Define your own greatness
Damola’s job gives her the power to succeed on her own terms.
When we picture lawyers, we tend to rely on stereotypes. Whether our reference is Harvey Specter or Olivia Pope, our automatic impression of the legal profession at its most exciting runs a narrow gamut from corporate law to criminal defence.
Enter Adedamola Adewusi, an assured and undeniably qualified legal professional whose brand of law couldn’t be further from the prevailing stereotypes. As Senior Legal Counsel for MultiChoice in Africa, Adedamola navigates through the entertainment world, making sure we are poised to deliver the best entertainment to millions of viewers across the continent. We caught up with her to understand how a person would choose this side of the law and what real success means.
“You can call me Damola,” she insists as she prepares to unpack her fascinating journey at MultiChoice.
Law meets entertainment
Damola begins: “After being in a law firm for a few years, I stopped and asked, ‘What am I doing here, how do I get out and what do I want for myself?’”
She knew that she wanted to continue practising law, but didn’t want to be ordinary. After all, she was raised by parents in the broadcasting and creative industries in Nigeria and couldn’t help but be drawn to her artistic side.
As the appeal to join the entertainment world grew, Damola was resolute in only working for the best. Her search went as far as only two companies – MultiChoice and Disney – and she patiently waited until a role in this niche area opened up. Finally, in 2015, Damola began her journey with MultiChoice Nigeria as Legal Officer and in September 2019, relocated to South Africa to take up her current position as Senior Legal Counsel in Africa.
Damola is quick to point out that while she works in a company that operates in the entertainment space, she won’t be pigeonholed as an entertainment lawyer. “In such a dynamic business, I get to practise various aspects of the law,” she says. She facilitates contracts which ensure that the business runs smoothly and manages the company’s litigation portfolios and risk. She provides legal advice to MultiChoice to guarantee that all the moving parts necessary to bring content to life get the legal thumbs-up.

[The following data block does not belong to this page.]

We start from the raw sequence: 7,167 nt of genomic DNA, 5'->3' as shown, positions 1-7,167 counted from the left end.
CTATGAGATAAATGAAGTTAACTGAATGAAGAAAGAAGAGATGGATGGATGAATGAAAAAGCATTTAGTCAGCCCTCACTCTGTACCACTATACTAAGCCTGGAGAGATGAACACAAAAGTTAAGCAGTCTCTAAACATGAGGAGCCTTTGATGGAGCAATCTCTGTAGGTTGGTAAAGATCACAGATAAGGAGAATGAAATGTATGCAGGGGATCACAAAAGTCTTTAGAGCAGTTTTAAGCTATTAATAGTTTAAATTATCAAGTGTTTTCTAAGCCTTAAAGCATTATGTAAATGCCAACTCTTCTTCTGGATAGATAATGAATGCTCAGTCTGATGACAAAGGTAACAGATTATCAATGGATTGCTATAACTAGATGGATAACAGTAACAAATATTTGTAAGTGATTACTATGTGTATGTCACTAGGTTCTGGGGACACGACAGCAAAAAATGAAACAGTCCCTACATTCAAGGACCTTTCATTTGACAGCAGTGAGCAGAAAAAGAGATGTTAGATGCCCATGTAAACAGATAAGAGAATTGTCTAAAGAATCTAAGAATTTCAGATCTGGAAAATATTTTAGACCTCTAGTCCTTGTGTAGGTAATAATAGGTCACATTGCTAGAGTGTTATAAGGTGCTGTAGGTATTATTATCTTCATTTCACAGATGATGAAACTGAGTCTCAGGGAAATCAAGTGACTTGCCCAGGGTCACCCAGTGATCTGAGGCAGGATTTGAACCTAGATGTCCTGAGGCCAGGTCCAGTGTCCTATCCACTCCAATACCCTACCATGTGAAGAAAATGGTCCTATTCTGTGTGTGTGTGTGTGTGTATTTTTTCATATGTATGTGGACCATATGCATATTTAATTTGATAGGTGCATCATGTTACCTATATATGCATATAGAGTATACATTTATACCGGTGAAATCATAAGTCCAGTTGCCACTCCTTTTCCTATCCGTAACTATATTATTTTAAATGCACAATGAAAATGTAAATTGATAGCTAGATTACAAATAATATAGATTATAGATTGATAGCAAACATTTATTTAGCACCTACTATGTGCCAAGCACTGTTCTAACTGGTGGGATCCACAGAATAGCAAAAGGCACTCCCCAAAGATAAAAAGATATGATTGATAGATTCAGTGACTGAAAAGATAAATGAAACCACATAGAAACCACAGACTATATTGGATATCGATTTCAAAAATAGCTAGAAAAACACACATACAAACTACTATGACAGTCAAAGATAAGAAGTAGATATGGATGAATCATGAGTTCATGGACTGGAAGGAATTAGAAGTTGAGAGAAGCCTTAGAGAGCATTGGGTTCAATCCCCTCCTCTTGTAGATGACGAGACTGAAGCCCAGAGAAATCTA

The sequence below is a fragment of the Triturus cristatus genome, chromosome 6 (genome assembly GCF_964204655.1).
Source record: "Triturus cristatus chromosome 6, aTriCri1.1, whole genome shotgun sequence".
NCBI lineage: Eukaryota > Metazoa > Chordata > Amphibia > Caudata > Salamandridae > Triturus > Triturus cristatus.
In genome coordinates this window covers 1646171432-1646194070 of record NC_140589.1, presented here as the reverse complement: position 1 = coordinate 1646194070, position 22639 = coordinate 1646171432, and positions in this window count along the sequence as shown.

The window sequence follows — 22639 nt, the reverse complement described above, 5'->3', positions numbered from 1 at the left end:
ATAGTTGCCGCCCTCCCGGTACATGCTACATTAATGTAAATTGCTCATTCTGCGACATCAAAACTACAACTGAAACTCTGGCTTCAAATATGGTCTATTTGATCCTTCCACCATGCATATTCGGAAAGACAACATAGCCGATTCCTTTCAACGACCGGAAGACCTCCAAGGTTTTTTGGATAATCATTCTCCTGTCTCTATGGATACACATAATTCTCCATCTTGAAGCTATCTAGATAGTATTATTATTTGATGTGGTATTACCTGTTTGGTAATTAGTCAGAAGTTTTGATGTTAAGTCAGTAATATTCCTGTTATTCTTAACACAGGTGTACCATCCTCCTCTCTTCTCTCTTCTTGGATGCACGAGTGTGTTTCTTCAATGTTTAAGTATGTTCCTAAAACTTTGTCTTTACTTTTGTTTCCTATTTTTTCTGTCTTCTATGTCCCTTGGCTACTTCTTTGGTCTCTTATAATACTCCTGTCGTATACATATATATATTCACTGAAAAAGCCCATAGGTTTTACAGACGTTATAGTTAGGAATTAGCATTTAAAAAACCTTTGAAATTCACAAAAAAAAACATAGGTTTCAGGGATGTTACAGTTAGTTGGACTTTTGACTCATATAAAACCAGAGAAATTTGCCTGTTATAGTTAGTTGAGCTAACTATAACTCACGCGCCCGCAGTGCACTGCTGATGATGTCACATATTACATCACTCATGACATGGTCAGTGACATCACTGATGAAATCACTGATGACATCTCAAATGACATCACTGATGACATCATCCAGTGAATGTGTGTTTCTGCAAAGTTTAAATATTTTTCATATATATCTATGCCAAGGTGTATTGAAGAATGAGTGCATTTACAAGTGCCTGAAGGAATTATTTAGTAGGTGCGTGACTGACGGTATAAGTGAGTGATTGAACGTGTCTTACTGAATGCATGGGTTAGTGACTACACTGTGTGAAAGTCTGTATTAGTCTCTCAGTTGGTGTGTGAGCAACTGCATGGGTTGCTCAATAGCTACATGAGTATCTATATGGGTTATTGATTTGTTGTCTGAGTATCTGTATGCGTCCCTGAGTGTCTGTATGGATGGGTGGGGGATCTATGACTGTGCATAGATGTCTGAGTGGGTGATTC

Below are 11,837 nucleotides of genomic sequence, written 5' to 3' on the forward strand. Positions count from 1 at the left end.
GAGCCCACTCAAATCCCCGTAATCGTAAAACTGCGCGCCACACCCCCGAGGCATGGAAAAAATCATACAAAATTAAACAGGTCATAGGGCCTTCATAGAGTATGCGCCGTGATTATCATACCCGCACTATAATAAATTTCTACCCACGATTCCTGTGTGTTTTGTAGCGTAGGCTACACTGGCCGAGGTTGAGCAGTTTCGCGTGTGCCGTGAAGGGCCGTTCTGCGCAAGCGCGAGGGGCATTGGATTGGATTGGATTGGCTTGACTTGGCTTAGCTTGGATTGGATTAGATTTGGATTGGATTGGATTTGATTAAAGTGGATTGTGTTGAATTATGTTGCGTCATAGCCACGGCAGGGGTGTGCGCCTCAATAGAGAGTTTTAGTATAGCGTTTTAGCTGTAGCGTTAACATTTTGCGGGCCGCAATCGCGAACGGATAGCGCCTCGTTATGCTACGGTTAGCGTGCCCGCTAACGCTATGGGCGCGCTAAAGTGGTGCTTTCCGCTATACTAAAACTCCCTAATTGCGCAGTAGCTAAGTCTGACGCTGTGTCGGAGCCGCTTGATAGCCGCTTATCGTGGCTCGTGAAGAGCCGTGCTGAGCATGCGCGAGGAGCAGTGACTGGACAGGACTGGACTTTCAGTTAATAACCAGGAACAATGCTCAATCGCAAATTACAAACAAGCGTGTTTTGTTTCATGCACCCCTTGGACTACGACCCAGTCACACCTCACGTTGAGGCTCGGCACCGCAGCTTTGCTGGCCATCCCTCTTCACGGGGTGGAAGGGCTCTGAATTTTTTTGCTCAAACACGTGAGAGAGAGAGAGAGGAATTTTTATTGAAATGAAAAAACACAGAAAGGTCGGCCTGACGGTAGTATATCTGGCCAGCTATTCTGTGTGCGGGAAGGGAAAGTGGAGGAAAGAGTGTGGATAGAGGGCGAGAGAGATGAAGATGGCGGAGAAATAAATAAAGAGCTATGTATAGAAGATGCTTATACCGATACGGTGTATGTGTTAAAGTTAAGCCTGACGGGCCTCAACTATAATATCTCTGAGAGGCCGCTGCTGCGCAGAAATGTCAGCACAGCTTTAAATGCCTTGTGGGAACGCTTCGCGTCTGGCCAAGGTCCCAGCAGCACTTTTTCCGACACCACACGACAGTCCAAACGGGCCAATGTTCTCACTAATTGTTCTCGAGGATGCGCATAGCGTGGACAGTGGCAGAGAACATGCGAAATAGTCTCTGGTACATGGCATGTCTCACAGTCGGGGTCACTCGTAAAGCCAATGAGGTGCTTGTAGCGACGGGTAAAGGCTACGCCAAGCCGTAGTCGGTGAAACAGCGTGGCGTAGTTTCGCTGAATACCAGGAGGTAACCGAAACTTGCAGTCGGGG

“MultiChoice is the proverbial ‘big fish’, so there will always be people who want to take advantage of that. My job is to always keep the company safe and sometimes hit the brakes to say, ‘You can’t use this image or you can’t run this concept because we’d be at risk or could get sued,’” explains Damola.
The critical difference between her job and the jobs of her contemporaries in other legal fields comes down to the culture of her working environment. Here, she works in a space where collaboration is encouraged and competition among co-workers is counterproductive. Everyone works together to protect and advance the interests of the business.
“I also get to leave in time to see the sunset,” she laughs. Work-life balance is valued at MultiChoice and Damola is motivated by being able to pursue her career ambitions and personal interests at the same time.
Africa is her oyster
Damola is based in Johannesburg but works with a team that supports MultiChoice’s entities in the East and West African regions, i.e. Uganda, Kenya, Tanzania and Ghana. Her position has turned her into an Afropolitan and broadened her view of different cultures, attitudes and experiences across Africa.
“MultiChoice has broadened my horizons and opened up Africa to me. To be able to interact with people in different markets has been a gift. I see the world a lot differently now and have a greater appreciation of how multicultural Africa is.
“Our company is synonymous with entertainment in Africa and I get to contribute to that every day. That’s not something I would necessarily be able to say if I was working anywhere else.”
“Know and own your power”
Damola considers herself an excellent negotiator and believes that her confidence in her abilities has opened doors for her and kept them open. “Working for MultiChoice has given me plenty of learning opportunities, formal and informal. And the most important thing I’ve learnt is to trust my instincts and to believe that I deserve to be in the room,” she says.
She concludes by mentioning a book she recently read that outlines the three types of power we all have – knowledge power, task power and people power. It’s the latter that she’s most grateful for.
“My people power was very beneficial to getting me to where I am,” she adds. “There were a lot of people who decided to take a chance on me and who I’m very thankful for. Know and own your power,” she adds.